Last Update 14:37
Friday, 22 November 2019

Late-night deal averts Lebanon general strike

Government agrees to raise minimum wage and benefits to the ire of the private sector, with all but the teachers' union cancelling planned demos

Ahram Online & agencies, Wednesday 12 Oct 2011
Beirut
Late-night negotiations in Beirut brought an end to general strike plans (Photo: Reuters)
Share/Bookmark
Views: 2229
Share/Bookmark
Views: 2229
A Lebanese general strike planned for Wednesday was averted after an eleventh-hour deal in which the government raised wages and increased benefits, meeting the demands of the majority of workers but enraging the private sector.
 
The General Labor Confederation (GLC) cancelled the planned strike after Lebanon's cabinet agreed late Tuesday night to raise the monthly minimum wage to LL700,000 ($466) from the current LL500,000 ($332). 
 
Bank employees, school teachers and airline staff had all announced their intention to join the strike on Wednesday.
 
The wages of those earning less than LL1 million ($664) per month will also increased by LL200,000 ($133), while those earning between LL1m and LL1.8m ($1,194) will get an additional LL300,000 ($199).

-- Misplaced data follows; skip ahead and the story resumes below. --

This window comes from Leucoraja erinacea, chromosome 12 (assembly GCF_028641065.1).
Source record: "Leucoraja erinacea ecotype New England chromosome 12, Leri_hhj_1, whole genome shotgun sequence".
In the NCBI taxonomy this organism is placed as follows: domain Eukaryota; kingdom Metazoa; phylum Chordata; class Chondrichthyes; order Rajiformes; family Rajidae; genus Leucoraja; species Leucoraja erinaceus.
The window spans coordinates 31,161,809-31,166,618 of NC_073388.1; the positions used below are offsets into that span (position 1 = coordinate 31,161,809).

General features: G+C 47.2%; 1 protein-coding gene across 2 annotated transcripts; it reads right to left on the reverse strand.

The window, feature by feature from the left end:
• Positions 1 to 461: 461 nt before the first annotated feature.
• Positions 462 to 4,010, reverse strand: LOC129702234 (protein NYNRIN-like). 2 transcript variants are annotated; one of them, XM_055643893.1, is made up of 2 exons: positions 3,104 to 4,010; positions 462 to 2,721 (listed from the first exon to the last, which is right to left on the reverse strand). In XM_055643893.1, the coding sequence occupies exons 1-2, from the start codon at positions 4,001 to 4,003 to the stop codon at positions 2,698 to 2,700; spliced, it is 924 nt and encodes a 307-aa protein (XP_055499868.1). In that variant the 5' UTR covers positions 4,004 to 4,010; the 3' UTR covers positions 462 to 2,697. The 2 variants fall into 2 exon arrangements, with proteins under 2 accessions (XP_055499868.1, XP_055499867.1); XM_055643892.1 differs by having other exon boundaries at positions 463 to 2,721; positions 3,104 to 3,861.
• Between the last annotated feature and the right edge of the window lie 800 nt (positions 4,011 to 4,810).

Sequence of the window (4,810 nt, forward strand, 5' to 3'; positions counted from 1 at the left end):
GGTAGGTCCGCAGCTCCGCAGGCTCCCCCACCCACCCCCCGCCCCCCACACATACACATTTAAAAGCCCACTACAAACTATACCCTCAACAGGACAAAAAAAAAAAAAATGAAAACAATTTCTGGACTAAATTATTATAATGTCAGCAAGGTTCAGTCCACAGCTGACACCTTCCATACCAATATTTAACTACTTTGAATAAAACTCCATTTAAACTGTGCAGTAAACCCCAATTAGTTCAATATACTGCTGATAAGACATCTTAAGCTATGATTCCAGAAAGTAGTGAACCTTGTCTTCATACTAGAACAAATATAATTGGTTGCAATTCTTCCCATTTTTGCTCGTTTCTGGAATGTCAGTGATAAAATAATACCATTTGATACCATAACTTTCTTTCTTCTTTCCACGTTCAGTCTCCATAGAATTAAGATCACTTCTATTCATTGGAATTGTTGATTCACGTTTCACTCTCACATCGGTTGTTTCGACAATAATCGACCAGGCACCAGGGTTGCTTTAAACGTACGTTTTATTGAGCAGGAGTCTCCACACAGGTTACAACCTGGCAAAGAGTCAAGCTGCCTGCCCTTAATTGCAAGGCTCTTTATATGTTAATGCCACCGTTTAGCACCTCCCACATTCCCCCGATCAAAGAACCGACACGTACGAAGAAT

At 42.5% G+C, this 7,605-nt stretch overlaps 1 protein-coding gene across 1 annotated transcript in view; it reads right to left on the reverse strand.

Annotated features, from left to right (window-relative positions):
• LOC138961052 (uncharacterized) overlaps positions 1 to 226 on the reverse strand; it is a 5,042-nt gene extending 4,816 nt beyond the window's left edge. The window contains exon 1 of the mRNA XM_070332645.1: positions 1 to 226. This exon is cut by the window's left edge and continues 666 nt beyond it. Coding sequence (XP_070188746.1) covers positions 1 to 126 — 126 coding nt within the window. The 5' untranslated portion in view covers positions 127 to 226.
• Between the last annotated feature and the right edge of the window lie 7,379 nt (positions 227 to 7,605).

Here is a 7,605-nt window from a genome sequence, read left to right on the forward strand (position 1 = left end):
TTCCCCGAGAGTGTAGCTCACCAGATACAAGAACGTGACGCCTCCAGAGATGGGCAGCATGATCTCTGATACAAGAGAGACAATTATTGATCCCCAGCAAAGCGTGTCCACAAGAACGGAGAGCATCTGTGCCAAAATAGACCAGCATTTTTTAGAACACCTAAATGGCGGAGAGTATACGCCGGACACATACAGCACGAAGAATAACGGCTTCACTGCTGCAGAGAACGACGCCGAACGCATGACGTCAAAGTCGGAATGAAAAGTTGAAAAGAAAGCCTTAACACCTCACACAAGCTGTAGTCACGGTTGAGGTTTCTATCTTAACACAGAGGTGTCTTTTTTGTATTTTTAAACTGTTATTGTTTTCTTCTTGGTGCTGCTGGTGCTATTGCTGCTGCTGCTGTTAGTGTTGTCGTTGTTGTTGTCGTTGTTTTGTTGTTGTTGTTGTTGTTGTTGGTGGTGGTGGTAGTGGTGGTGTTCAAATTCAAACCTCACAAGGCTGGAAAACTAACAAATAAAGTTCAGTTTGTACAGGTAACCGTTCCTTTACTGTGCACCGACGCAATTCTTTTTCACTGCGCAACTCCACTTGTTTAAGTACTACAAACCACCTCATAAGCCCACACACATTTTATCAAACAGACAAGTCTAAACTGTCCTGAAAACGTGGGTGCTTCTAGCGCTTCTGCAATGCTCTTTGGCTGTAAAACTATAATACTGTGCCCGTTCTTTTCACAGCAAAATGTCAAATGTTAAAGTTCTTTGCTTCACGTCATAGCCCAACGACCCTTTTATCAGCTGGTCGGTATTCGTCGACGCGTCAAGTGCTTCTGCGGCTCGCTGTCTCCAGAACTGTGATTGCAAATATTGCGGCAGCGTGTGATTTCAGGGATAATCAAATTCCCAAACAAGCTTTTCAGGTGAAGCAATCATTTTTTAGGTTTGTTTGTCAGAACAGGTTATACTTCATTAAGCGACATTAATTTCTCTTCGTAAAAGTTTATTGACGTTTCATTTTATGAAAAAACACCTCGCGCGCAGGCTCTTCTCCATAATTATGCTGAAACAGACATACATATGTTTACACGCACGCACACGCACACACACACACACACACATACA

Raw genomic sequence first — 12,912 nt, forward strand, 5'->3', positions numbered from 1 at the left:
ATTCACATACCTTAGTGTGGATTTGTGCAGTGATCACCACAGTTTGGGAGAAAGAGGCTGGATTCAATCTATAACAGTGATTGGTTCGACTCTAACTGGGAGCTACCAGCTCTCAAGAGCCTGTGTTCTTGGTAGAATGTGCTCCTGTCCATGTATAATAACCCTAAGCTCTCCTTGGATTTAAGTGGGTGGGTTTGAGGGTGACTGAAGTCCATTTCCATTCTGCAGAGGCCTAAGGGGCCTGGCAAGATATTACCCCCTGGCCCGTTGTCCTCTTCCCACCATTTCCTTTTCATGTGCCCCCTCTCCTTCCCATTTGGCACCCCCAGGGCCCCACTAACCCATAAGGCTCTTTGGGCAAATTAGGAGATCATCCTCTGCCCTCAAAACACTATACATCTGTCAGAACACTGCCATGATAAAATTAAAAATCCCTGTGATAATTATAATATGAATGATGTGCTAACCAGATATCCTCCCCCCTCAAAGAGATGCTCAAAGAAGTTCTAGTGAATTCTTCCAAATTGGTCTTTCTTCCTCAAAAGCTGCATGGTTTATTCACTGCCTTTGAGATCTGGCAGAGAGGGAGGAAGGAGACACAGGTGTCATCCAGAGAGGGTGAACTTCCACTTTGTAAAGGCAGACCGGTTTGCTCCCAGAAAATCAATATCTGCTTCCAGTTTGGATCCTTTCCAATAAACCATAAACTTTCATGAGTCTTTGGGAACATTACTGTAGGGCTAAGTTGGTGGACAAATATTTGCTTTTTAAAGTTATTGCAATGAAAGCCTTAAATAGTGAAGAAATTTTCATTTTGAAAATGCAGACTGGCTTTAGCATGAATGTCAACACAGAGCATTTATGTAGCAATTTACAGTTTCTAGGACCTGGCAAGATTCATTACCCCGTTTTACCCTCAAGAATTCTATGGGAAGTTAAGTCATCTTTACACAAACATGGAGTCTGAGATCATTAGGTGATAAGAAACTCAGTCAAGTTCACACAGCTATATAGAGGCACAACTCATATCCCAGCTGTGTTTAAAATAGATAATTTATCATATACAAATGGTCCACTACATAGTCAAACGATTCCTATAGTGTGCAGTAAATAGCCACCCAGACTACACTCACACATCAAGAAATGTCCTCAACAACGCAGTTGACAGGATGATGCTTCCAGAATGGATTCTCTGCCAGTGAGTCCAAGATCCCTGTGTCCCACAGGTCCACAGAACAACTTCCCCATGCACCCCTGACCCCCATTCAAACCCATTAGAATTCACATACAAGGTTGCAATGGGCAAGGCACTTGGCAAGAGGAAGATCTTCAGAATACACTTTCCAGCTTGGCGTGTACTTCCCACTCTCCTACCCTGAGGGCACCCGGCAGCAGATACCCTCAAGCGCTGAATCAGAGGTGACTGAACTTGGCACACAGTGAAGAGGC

Daily transportation allowances will also rise to LL10,000 ($6.60) from LL8,000 ($5.30), and education allowance for children will jump to LL1.5m ($995).
 
GLC head Ghassan Ghosn said the union had suspended the strike for the sake of civil peace but did not rule out staging protests at a later date. 
 
But the government's concessions failed to please everyone, with the union representing Lebanon's private school teachers saying they would reject the night's agreement.
 
According to MENA news agency, teachers at Lebanon's public and private schools started a strike on Wednesday although management are continuing to perform their duties.
 
The raise in minimum wage was less than the LL1.2m ($800) demanded by unions.
 
Lebanon's private sector has been campaigning against the minimum wage, with some companies expressing concerns the extra costs would force them to lay off workers or even shut down their businesses.
Short link:

 

Latest

© 2010 Ahram Online.